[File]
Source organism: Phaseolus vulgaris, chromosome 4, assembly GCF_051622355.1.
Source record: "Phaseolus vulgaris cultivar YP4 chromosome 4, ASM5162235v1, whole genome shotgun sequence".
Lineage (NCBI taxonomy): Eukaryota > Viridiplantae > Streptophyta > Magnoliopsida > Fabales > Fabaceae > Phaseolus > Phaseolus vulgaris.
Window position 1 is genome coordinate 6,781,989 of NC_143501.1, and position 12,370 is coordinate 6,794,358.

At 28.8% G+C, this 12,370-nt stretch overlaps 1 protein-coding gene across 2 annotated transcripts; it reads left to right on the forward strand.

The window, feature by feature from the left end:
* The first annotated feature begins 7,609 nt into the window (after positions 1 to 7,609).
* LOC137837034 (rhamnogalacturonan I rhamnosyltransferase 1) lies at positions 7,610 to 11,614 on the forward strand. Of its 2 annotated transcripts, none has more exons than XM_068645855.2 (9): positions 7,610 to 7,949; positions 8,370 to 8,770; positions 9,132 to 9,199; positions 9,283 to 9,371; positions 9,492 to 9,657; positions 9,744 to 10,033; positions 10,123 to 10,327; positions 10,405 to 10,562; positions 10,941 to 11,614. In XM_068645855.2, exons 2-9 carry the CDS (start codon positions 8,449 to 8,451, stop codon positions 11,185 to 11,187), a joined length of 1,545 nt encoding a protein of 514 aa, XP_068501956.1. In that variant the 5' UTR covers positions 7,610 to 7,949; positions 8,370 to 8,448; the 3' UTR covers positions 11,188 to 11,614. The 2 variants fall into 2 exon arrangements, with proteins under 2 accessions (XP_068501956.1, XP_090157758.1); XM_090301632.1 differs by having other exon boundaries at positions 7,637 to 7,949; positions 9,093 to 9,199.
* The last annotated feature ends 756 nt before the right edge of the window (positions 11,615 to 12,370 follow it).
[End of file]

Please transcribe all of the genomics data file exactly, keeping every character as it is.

Source organism: Phaseolus vulgaris, chromosome 4, assembly GCF_051622355.1.
Source record: "Phaseolus vulgaris cultivar YP4 chromosome 4, ASM5162235v1, whole genome shotgun sequence".
Lineage (NCBI taxonomy): Eukaryota > Viridiplantae > Streptophyta > Magnoliopsida > Fabales > Fabaceae > Phaseolus > Phaseolus vulgaris.
Window position 1 is genome coordinate 6,781,989 of NC_143501.1, and position 12,370 is coordinate 6,794,358.

At 28.8% G+C, this 12,370-nt stretch overlaps 1 protein-coding gene across 2 annotated transcripts; it reads left to right on the forward strand.

The window, feature by feature from the left end:
* The first annotated feature begins 7,609 nt into the window (after positions 1 to 7,609).
* LOC137837034 (rhamnogalacturonan I rhamnosyltransferase 1) lies at positions 7,610 to 11,614 on the forward strand. Of its 2 annotated transcripts, none has more exons than XM_068645855.2 (9): positions 7,610 to 7,949; positions 8,370 to 8,770; positions 9,132 to 9,199; positions 9,283 to 9,371; positions 9,492 to 9,657; positions 9,744 to 10,033; positions 10,123 to 10,327; positions 10,405 to 10,562; positions 10,941 to 11,614. In XM_068645855.2, exons 2-9 carry the CDS (start codon positions 8,449 to 8,451, stop codon positions 11,185 to 11,187), a joined length of 1,545 nt encoding a protein of 514 aa, XP_068501956.1. In that variant the 5' UTR covers positions 7,610 to 7,949; positions 8,370 to 8,448; the 3' UTR covers positions 11,188 to 11,614. The 2 variants fall into 2 exon arrangements, with proteins under 2 accessions (XP_068501956.1, XP_090157758.1); XM_090301632.1 differs by having other exon boundaries at positions 7,637 to 7,949; positions 9,093 to 9,199.
* The last annotated feature ends 756 nt before the right edge of the window (positions 11,615 to 12,370 follow it).